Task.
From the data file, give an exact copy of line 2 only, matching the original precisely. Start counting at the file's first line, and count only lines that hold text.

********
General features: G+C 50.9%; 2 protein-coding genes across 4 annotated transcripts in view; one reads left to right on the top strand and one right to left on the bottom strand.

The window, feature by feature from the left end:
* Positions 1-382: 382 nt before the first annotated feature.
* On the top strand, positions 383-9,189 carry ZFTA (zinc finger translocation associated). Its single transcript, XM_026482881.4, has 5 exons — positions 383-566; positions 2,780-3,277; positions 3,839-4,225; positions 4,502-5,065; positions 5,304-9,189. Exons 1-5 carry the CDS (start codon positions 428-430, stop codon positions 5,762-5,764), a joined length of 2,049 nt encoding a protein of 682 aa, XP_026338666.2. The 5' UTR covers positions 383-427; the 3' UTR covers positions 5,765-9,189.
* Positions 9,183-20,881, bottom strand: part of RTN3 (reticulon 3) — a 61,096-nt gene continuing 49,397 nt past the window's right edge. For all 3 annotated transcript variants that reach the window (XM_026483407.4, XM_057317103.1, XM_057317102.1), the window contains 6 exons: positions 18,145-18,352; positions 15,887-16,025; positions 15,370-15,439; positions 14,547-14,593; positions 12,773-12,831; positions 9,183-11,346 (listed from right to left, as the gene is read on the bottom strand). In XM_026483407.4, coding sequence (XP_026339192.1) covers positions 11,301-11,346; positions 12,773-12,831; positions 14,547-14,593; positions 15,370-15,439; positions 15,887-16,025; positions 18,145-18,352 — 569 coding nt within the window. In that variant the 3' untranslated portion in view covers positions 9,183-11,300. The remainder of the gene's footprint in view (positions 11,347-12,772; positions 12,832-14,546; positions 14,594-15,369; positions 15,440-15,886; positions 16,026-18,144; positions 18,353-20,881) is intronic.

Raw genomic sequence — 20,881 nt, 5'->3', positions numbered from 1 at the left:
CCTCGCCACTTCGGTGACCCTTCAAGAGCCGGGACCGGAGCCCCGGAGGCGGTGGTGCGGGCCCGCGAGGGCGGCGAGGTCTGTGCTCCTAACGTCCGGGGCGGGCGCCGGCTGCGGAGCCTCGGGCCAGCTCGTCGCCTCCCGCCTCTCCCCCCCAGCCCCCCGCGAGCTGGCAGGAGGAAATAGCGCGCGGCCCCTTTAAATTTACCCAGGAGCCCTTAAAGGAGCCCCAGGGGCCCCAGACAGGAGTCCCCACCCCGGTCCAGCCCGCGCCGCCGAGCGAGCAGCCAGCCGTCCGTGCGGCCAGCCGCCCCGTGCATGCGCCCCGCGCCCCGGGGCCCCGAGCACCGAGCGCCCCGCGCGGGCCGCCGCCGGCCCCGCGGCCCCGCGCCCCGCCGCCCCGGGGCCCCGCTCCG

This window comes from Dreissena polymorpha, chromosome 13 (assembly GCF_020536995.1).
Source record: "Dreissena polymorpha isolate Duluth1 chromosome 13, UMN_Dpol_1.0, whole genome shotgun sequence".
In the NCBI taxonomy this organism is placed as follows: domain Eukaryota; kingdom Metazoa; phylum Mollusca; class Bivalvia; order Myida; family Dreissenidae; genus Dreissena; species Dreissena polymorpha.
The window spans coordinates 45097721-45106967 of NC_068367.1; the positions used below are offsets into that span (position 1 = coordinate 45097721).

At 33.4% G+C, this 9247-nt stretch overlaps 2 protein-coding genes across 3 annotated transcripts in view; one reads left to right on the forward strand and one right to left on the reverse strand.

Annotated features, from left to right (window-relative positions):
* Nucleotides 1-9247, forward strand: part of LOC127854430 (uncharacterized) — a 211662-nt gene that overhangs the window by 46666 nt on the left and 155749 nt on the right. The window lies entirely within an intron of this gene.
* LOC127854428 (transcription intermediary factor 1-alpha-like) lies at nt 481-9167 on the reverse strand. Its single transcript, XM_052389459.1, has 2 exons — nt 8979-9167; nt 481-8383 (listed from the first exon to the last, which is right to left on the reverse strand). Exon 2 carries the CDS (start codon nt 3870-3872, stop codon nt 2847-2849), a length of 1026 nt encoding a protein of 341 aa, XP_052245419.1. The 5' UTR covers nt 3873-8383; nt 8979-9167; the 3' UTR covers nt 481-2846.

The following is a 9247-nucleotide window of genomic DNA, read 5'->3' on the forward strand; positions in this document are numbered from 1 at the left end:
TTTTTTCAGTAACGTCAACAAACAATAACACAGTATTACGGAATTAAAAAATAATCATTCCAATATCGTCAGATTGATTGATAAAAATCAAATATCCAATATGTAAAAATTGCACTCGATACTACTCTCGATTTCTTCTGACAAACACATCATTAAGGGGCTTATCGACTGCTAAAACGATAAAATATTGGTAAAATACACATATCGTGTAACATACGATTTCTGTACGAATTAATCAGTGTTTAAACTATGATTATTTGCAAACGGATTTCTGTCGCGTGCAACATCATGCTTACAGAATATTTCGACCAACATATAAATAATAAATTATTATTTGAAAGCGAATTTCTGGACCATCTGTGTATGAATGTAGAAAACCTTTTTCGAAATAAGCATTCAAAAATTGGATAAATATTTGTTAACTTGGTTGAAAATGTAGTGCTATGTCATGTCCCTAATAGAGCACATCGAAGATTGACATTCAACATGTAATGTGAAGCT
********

The window, feature by feature from the left end: